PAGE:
From the latest on humanoid robots, to the medical advances that restored freedom of movement to an amputee, to the transportation technologies that are transforming our world, talent and tech were on display at Synapse’s 2018 Innovation Summit in downtown Tampa.
After two days of talking business, and making connections that could help them achieve their ambitions, attendees -- most of them local and already doing entrepreneurial projects -- were fired up and ready to get back to work. Billboard robots named Fonebot and Tagi by Florida Robotics entertain guests during Synapse.
The message going out the door was clear: the Tampa Bay Area is on an upward trajectory and ready to build upon its entrepreneurial ecosystem. With Tampa, St. Petersburg and Clearwater seeing growth in tech firms, the area is no longer just a nice place to retire, or a great destination for travel when it’s too cold up North. The growing region is increasingly becoming recognized as a vibrant, growing tech hub that attracts and retains some of the globe's top talent.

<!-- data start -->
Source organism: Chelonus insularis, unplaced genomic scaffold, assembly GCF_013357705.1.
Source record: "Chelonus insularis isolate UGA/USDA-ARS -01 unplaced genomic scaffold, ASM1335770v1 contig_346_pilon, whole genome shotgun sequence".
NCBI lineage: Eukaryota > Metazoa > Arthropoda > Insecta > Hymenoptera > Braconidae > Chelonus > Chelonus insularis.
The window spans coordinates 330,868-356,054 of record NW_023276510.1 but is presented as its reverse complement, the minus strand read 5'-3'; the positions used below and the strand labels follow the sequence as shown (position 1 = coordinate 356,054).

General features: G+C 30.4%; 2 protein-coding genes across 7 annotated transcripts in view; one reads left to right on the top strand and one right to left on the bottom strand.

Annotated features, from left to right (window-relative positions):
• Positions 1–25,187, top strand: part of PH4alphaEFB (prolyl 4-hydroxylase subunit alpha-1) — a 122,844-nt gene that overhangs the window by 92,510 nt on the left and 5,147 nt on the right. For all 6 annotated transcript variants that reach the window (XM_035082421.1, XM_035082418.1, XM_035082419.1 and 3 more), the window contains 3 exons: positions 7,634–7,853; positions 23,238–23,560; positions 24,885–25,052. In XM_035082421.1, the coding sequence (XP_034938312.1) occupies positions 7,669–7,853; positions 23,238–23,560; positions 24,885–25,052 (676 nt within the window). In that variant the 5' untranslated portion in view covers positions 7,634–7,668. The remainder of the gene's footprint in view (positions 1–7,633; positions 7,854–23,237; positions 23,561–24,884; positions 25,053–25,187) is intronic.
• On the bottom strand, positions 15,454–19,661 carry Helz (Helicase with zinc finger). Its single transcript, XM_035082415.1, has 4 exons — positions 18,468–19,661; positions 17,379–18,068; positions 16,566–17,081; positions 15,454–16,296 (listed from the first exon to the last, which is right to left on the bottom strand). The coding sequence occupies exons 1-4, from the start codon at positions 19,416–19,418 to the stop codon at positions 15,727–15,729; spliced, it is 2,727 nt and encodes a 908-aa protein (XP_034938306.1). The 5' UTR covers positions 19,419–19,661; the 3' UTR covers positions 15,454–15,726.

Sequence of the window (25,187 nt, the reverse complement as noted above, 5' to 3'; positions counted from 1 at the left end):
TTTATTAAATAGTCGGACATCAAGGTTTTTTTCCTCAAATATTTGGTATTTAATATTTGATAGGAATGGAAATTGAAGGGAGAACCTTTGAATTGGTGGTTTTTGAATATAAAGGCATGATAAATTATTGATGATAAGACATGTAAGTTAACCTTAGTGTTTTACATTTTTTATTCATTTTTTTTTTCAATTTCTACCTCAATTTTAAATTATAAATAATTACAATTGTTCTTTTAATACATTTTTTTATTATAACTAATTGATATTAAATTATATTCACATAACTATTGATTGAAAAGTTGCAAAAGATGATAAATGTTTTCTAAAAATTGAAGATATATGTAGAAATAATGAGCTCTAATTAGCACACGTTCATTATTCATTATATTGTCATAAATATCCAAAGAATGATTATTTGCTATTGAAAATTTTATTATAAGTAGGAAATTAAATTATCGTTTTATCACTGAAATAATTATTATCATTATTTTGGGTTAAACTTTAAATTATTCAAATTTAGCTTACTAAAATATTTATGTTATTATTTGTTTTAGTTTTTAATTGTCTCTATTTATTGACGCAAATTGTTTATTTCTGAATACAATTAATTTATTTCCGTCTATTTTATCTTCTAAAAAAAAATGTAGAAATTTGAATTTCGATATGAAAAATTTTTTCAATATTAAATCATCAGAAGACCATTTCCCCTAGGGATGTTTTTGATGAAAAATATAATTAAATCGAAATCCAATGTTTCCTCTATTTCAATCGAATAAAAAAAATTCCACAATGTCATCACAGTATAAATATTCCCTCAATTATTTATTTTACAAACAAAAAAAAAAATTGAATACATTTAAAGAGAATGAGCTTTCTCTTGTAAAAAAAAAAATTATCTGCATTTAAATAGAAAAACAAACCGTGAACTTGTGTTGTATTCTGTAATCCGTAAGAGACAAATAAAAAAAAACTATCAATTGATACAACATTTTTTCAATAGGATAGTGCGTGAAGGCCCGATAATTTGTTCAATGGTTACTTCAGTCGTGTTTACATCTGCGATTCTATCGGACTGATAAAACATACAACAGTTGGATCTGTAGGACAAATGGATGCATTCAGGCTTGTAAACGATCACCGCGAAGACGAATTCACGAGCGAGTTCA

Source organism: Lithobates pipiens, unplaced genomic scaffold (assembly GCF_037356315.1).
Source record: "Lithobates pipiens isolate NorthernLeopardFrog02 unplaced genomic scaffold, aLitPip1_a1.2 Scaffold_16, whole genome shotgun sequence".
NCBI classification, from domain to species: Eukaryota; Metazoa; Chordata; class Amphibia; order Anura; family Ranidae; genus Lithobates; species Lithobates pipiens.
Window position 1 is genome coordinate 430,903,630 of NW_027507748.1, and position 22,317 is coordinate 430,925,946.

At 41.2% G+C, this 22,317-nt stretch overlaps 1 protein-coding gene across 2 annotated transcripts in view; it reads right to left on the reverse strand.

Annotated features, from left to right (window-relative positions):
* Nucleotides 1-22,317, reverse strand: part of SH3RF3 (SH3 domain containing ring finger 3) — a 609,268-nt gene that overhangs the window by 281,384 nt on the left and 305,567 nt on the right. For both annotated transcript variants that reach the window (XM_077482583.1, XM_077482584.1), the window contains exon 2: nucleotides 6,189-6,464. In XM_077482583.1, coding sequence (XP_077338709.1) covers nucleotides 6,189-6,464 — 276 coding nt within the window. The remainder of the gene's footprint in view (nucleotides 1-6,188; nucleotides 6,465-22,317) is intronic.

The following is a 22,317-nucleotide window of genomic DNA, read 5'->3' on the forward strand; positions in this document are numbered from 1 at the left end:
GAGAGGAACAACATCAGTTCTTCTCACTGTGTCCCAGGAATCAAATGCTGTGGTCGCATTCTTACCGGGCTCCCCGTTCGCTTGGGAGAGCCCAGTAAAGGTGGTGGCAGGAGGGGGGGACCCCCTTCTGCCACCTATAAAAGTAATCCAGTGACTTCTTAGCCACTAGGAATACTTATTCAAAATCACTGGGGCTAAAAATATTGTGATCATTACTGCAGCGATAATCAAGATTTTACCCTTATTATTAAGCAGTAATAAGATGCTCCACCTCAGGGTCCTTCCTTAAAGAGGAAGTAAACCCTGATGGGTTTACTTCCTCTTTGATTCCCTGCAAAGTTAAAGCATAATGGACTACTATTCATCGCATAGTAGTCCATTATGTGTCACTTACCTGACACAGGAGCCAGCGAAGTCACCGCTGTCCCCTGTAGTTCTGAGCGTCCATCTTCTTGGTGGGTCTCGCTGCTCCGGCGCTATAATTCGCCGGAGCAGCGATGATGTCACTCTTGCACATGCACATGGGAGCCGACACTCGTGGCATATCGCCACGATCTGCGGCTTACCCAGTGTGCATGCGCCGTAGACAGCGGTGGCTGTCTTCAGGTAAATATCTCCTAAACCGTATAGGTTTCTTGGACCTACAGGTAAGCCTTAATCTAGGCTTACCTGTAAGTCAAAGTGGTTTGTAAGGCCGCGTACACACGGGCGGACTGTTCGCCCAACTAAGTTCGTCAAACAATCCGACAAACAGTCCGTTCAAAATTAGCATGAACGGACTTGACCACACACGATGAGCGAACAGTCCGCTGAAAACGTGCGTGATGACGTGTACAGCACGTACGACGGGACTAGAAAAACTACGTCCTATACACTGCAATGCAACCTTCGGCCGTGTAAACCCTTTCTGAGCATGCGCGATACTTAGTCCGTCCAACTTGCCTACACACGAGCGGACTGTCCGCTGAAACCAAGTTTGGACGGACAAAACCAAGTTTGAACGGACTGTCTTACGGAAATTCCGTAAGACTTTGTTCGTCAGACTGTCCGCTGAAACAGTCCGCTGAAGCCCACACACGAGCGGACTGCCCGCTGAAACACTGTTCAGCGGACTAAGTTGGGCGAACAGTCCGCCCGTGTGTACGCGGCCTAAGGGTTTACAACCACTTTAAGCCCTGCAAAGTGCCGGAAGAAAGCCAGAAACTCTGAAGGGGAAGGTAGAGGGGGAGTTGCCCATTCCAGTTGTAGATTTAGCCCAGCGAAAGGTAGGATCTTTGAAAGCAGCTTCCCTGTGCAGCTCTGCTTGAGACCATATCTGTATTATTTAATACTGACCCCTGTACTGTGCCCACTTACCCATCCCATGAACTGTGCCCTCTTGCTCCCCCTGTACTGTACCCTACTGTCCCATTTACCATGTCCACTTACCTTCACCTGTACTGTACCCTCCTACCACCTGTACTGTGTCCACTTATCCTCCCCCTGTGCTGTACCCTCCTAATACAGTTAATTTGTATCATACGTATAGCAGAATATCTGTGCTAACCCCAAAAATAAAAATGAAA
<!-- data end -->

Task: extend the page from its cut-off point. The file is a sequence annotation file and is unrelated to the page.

“The time is here. The time is now. You can do this,” Arnie Bellini, CEO of the Tampa-based Connectwise
, says encouragingly at the opening session. “We’re here to help.”
Tampa Bay is an easy sell -- just take the people to the beach, boating or fishing, or to a Tampa Bay Lightning game, he suggests.
“That’s it. It’s over. They want to live here,” he says. “They don’t live to work.”
Lightning Owner Jeff Vinik, a partner in the $3 billion Water Street Tampa
development downtown, says the Tampa Bay Area can be the entrepreneurial ecosystem leader in Florida or even the Southeast in five to 10 years.
Read about awards given at the Innovation Summit here:
“We’ve got everything going for us,” he tells the crowd. “It is ours for the taking. There is no leader in Florida for this ecosystem.”
The Clearwater-based Tech Data Corp.
, which is now the largest company in Florida, is ready and willing to do its part to stimulate innovation, says Executive VP and Chief Information Officer John Tonnison in the concluding session.